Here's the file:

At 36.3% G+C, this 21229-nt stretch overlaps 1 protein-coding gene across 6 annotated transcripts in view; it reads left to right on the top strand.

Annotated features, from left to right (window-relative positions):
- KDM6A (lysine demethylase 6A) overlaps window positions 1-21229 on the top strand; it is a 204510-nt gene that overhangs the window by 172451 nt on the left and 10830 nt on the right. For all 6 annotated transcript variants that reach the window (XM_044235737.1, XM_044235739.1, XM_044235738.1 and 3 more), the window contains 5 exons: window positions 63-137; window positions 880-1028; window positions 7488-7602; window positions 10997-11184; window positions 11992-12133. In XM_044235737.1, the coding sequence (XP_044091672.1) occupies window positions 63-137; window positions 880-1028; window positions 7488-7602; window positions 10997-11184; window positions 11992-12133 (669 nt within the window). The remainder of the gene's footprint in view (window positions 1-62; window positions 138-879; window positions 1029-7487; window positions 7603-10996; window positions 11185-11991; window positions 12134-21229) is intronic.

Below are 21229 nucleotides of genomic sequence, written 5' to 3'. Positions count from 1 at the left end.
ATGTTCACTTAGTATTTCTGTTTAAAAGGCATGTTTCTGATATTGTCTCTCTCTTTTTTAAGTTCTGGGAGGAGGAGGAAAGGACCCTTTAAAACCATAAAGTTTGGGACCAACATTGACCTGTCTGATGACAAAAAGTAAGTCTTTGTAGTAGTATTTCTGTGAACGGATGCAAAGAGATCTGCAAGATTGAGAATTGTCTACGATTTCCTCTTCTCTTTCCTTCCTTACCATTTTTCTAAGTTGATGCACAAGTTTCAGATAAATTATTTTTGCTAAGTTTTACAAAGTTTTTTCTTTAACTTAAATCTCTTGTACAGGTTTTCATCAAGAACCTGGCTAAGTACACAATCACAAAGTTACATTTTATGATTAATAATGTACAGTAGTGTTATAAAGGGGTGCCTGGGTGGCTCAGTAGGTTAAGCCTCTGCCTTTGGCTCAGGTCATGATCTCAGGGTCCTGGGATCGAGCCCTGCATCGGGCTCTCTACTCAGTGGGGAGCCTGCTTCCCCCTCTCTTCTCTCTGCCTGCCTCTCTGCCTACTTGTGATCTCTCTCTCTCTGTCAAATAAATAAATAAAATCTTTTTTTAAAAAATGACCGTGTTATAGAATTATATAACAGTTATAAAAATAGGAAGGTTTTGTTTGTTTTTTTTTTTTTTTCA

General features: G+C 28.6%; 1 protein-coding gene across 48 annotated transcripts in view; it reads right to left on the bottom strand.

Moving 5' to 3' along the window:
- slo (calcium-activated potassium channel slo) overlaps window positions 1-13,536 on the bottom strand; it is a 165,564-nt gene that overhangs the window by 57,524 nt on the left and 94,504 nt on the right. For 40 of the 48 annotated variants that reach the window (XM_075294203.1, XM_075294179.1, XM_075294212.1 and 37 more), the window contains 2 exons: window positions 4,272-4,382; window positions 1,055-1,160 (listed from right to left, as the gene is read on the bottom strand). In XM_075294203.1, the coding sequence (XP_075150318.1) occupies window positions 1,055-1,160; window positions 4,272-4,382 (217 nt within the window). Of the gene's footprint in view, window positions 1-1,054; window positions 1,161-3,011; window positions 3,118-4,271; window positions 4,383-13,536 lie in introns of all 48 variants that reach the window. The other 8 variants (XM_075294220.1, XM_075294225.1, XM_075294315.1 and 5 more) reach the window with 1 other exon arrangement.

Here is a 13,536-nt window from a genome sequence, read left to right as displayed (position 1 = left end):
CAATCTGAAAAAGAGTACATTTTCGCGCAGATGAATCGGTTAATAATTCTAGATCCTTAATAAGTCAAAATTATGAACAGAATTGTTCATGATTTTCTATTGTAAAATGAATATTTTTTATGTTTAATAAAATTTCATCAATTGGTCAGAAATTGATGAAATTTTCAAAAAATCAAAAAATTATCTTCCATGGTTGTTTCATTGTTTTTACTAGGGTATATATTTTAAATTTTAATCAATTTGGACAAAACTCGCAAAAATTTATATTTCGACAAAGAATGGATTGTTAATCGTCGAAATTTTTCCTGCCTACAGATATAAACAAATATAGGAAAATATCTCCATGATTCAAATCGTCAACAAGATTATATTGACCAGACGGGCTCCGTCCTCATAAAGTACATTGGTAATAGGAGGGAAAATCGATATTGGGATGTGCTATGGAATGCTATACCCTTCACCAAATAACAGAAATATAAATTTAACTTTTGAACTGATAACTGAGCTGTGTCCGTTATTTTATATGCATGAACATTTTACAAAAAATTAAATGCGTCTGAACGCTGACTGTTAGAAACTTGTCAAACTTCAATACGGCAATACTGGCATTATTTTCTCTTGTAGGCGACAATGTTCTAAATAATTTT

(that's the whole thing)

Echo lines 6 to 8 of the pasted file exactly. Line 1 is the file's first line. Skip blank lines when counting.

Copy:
General features: G+C 28.6%; 1 protein-coding gene across 48 annotated transcripts in view; it reads right to left on the bottom strand.

Moving 5' to 3' along the window:
- slo (calcium-activated potassium channel slo) overlaps window positions 1-13,536 on the bottom strand; it is a 165,564-nt gene that overhangs the window by 57,524 nt on the left and 94,504 nt on the right. For 40 of the 48 annotated variants that reach the window (XM_075294203.1, XM_075294179.1, XM_075294212.1 and 37 more), the window contains 2 exons: window positions 4,272-4,382; window positions 1,055-1,160 (listed from right to left, as the gene is read on the bottom strand). In XM_075294203.1, the coding sequence (XP_075150318.1) occupies window positions 1,055-1,160; window positions 4,272-4,382 (217 nt within the window). Of the gene's footprint in view, window positions 1-1,054; window positions 1,161-3,011; window positions 3,118-4,271; window positions 4,383-13,536 lie in introns of all 48 variants that reach the window. The other 8 variants (XM_075294220.1, XM_075294225.1, XM_075294315.1 and 5 more) reach the window with 1 other exon arrangement.